What do I do now? I was parked in my own space. There was no loss, discomfort to anyone. The lease has not been varied, and the parking company cannot provide evidence of such, since it hasn't happened. The management company did send a letter out stating that AM Parking services would be operating and that if "You park in an unauthorised place you will be issued with a PCN". They did not specify other regulations. I did not park in an unauthorised place, it was my space! How can I be entering into a contract with the parking company for simply exercising my existing rights?

    POPLA seem to be biased against the motorist. The assessor ignored the details of my case and even spouted the Beavis case back at me. The circumstances of that case are completely different to mine. That case involves a stranger. This is a private, secure, gated carpark containing allocated spaces to which only specific named individuals are lawfully allowed to occupy. The management company have continually said that they cannot get involved. A point which I continue to rebuke, since the parking company is operating on their behalf.

    What should I do now? I have been advised to write to AM Parking Services stating that I consider the POPLA decision defective, giving the reason that they found against me on a point that neither of us were disputing. I will also state that if they continue to pursue me I will continue to resist.

    Please help. This is stressing me out no end.

    Thank you.
    Last edited by handymanuk; 08-09-2017 at 4:59 PM. Reason: Update result
Page 2
    • Umkomaas
    • By Umkomaas 8th Sep 17, 5:40 PM
    • 14,588 Posts
    • 22,946 Thanks
    Umkomaas
    Well done handyman, but you need to go further than breathing a sigh of relief over this one, as tomorrow/next week/next month, there's another ticket in waiting. One 'slip' from you and you're fighting all this all over again (and again .....).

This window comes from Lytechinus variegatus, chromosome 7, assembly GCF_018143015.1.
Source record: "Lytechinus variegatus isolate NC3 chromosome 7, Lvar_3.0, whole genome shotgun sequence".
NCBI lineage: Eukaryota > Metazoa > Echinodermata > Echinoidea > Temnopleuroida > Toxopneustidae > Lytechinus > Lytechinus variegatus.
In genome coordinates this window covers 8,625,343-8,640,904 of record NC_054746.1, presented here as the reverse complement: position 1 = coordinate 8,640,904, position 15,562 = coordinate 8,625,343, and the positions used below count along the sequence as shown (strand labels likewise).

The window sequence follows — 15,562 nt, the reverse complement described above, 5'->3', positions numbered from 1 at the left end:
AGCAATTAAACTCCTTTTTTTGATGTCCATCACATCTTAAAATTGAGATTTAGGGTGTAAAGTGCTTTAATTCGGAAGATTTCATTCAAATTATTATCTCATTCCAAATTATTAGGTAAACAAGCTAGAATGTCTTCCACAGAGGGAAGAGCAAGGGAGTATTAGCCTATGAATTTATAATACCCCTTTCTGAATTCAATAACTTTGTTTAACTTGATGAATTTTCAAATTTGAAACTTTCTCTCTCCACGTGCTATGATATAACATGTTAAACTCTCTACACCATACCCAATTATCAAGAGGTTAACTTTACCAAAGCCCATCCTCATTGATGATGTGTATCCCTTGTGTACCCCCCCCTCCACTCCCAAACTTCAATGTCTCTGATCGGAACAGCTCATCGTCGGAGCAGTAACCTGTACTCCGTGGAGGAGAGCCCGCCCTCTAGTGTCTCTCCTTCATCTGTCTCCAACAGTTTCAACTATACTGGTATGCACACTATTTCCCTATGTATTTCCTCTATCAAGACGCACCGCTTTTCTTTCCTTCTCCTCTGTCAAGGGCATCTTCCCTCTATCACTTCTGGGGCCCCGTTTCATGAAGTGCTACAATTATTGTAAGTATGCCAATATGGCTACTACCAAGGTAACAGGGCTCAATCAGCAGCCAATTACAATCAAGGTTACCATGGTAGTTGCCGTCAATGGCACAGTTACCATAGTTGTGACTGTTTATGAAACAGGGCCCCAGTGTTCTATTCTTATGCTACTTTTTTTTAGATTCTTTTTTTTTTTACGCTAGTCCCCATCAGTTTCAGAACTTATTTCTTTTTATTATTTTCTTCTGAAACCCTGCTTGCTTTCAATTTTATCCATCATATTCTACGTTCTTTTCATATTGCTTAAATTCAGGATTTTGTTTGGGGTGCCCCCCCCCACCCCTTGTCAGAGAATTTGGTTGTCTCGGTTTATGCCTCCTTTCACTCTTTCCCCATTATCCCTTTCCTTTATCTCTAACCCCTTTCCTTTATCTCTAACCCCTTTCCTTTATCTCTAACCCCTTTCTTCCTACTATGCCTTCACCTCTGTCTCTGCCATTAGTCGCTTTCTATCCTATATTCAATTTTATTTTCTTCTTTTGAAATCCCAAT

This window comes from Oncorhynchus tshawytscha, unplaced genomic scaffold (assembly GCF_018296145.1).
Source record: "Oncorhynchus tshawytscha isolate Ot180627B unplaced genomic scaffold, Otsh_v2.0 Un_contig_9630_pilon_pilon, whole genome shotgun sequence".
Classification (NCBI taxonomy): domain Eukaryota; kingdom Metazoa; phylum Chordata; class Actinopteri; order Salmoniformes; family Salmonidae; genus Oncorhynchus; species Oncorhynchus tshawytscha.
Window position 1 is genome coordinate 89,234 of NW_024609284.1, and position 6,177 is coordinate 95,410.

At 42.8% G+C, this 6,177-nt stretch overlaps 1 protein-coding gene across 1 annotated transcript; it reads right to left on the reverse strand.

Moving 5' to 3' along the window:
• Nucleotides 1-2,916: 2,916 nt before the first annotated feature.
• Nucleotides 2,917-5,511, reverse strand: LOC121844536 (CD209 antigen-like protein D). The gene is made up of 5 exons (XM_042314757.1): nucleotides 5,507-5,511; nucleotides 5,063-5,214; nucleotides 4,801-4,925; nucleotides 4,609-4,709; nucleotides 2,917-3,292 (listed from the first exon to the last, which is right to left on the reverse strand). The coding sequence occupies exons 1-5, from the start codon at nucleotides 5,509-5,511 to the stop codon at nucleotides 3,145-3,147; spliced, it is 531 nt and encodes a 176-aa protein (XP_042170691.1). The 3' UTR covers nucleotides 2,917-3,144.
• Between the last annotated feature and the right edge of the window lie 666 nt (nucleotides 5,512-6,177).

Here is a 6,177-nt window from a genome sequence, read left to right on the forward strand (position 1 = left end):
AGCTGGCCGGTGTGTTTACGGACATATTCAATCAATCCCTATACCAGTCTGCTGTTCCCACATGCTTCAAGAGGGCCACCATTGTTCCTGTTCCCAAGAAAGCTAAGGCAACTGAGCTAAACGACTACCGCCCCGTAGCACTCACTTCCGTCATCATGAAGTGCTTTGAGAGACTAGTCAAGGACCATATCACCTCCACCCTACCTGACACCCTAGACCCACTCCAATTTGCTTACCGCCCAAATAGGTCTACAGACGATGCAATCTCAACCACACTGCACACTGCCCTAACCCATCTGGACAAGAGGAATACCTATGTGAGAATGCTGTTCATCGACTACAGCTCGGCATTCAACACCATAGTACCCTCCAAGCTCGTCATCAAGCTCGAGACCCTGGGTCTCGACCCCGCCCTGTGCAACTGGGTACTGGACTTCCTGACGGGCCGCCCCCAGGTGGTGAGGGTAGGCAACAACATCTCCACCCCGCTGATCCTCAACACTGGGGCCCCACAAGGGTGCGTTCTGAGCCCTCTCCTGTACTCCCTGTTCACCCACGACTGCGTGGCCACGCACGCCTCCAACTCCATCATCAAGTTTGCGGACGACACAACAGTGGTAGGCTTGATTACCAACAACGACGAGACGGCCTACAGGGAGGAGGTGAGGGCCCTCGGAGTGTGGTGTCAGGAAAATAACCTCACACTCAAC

Tell AMP and the MA that you are not participating in their cat and mouse game. Tell them you will no longer be showing any permit, they must 'whitelist' your vehicle and they must not ever ticket your vehicle again. Should they do so, this is advance warning that you will seek punitive damages (against both organisations) for breaches they will no doubt commit under the Data Protection Act.

    Hit them hard.
    We cannot provide you with a silver bullet to get you out of this. You have to be in for the long run, and need to involve yourself in research and work for you to get rid of this. It is not simple. We will help, but can't do it for you.

    Give a man a fish, and you feed him for a day; show him how to catch fish, and you feed him for a lifetime.
    • The Deep
    • By The Deep 8th Sep 17, 5:48 PM
    • 7,007 Posts
    • 6,078 Thanks
    The Deep
    Is that it? Are you satisfied that, having spent all that time, they are getting off scot free.

    Is there an RA? Do they have AGMs? If so, the very least you should do is raise it with them, with a suggestion that the PPC should be dismissed.


    If it was me I should be seeking compo from the MA for employing such a time wasting bunch of scammers and get an undertaking from them that should this happen again, they will pat you £100, cf cease and desist.
    Last edited by The Deep; 08-09-2017 at 5:50 PM.
    You never know how far you can go until you go too far.